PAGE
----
Anyways, I've never seen a single gaming stream in my life so I don't really care. I am too old for that I guess, I read about these things like game streamers on Twich and other people earning their income via their YouTube channels. But I really have no time nor intrest in that kind of stuff. I don't watch tv either.
Posted on Reply
#14
lexluthermiester
ebivanThey use the content to generate revenue. Just like radio stations do. Just Like tv stations do. Just lake streaming services do. Just like arcades do. But those don't pay the same price as a consumer would pay for the same media, they pay much, much more for commercial licenses of the same content.
Maybe, but the streams provide free advertising of the games being played for the devs/pubs, which they do not pay for. So if devs/pubs want to be paid more for the titles being streamed, then the devs/pubs can pay for the advertising they are provided. I think the streamers would come out on top in that deal...
ebivanStreamer pay nothing, the don't even buy consumer licenses.
Total BS myth. Streamers still buy the games they play/stream. However...
ebivanAnyways, I've never seen a single gaming stream in my life so I don't really care.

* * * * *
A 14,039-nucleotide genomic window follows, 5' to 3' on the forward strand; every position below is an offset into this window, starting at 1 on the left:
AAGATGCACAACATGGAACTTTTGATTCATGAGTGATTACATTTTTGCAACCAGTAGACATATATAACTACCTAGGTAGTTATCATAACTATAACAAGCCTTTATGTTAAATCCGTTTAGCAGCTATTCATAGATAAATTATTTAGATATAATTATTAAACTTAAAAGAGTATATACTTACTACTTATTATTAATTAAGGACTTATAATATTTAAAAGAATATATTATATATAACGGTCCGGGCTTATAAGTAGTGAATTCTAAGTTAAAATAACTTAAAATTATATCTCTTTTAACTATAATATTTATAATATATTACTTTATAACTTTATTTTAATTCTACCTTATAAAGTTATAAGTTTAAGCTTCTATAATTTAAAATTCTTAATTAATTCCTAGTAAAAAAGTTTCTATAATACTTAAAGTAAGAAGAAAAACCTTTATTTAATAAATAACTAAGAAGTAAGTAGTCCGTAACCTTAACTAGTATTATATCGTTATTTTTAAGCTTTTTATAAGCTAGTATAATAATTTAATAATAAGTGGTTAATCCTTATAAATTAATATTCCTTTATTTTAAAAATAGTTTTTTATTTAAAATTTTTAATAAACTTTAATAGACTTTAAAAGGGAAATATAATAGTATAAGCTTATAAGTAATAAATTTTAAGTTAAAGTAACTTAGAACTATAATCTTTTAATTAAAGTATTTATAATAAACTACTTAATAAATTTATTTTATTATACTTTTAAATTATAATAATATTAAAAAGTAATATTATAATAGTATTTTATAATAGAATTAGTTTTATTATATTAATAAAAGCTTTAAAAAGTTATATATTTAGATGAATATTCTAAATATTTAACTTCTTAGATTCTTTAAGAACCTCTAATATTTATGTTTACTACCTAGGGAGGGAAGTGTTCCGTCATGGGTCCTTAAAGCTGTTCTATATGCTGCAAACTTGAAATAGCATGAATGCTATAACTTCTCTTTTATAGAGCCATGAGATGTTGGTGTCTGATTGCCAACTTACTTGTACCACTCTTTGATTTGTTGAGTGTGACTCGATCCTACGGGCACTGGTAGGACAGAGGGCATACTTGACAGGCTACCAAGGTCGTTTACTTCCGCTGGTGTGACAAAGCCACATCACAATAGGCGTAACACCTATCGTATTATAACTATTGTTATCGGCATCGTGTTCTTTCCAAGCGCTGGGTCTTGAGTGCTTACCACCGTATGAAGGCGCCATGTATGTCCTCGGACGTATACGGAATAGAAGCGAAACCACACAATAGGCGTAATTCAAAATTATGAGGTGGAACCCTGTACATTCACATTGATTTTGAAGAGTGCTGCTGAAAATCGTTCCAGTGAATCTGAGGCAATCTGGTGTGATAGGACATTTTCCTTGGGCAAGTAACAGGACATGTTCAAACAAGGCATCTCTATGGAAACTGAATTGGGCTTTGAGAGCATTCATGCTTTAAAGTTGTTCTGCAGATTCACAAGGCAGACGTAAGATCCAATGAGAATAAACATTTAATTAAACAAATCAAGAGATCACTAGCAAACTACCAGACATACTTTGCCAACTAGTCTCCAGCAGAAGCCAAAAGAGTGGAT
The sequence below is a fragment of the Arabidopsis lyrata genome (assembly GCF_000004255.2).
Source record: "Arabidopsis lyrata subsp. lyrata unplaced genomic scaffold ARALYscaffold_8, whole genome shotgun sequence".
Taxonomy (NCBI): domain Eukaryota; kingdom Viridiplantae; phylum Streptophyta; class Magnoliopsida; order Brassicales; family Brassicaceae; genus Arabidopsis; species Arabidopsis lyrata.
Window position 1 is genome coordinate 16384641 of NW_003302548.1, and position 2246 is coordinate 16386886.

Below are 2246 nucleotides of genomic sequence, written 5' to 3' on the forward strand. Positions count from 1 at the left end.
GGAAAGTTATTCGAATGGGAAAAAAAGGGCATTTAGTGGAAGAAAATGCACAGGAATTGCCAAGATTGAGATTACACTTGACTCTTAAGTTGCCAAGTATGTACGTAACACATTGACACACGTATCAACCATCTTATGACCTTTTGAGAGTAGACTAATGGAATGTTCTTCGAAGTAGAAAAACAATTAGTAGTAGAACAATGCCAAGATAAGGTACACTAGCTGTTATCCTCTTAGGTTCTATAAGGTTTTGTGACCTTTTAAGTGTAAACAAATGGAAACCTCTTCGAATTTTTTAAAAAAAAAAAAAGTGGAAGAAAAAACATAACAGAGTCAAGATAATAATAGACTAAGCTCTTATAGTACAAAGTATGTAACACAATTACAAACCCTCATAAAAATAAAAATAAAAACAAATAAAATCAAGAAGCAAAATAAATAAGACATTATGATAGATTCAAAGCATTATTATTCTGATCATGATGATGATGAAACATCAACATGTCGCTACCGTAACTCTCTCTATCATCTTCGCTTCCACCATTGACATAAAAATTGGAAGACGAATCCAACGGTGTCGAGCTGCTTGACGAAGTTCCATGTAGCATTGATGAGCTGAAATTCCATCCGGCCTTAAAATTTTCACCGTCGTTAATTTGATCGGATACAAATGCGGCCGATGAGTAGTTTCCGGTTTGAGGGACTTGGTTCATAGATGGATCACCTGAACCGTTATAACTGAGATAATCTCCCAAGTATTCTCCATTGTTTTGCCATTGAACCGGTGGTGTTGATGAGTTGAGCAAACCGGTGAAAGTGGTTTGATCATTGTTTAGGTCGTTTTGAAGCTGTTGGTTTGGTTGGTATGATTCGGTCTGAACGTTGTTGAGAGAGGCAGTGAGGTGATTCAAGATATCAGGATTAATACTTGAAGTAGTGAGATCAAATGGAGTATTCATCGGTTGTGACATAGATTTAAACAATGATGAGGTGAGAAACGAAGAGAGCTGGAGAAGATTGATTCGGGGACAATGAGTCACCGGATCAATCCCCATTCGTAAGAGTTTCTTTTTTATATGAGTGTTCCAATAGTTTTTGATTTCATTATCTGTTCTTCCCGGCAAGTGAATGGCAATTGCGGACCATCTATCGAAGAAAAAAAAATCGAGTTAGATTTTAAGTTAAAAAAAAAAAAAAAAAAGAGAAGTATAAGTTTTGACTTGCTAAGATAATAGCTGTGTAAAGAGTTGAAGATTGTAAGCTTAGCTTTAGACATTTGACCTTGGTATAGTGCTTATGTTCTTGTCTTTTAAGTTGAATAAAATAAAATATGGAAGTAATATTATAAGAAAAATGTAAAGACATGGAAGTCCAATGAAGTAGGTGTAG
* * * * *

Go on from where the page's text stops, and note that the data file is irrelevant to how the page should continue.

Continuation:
...if you've never watched any, how would you know anything about it? And if you don't care why make such a comment? Seriously...
Posted on Reply
#15
ebivan
Playing music on the radio provides free advertising, but radio station still have to pay royalties. Same for TV, arcades, etc....

As I said, I read about this stuff. I do find it interesting from a meta point of view. I don't care about streamers, neither about who they are and what they do. But I really find it interesting how media is changing and what the impacts of these changes on society are.
Posted on Reply
#16
DrCR
Given different variables, I would have expected that tweeter to be facing job termination. Creative Director =/= competence in IP law. "do not reflect those of Stadia, YouTube or Google" -- I would so love to see her take that an run with it since her employer explicitly stated her posts do not reflect up on the company.

When we watch someone use software, we're not using something, we're watching someone use something they own. Does a drummer have to play the amp manufacture when they stream a drum solo? And a channel like The Lockpicking Lawer is not too dissimilar from a gameplay video. Imagine Alex's arguement with the 'gameplay' being a software tutorial.

One way I can see the IP holder having a potentially binding argument is if they put it in the terms and conditions of their license. But they would have too be careful in how tight they squeeze, as it could be like a non-compete agreement i.e. hard to win in court. And there's big money on the opposing side in this situation, not just some terminated invividual. Hum, in thinking further, setting aside copyright, perhaps they may have an argument on the trademark side. That could be interesting. I'd get the popcorn out for that sort of civil suit.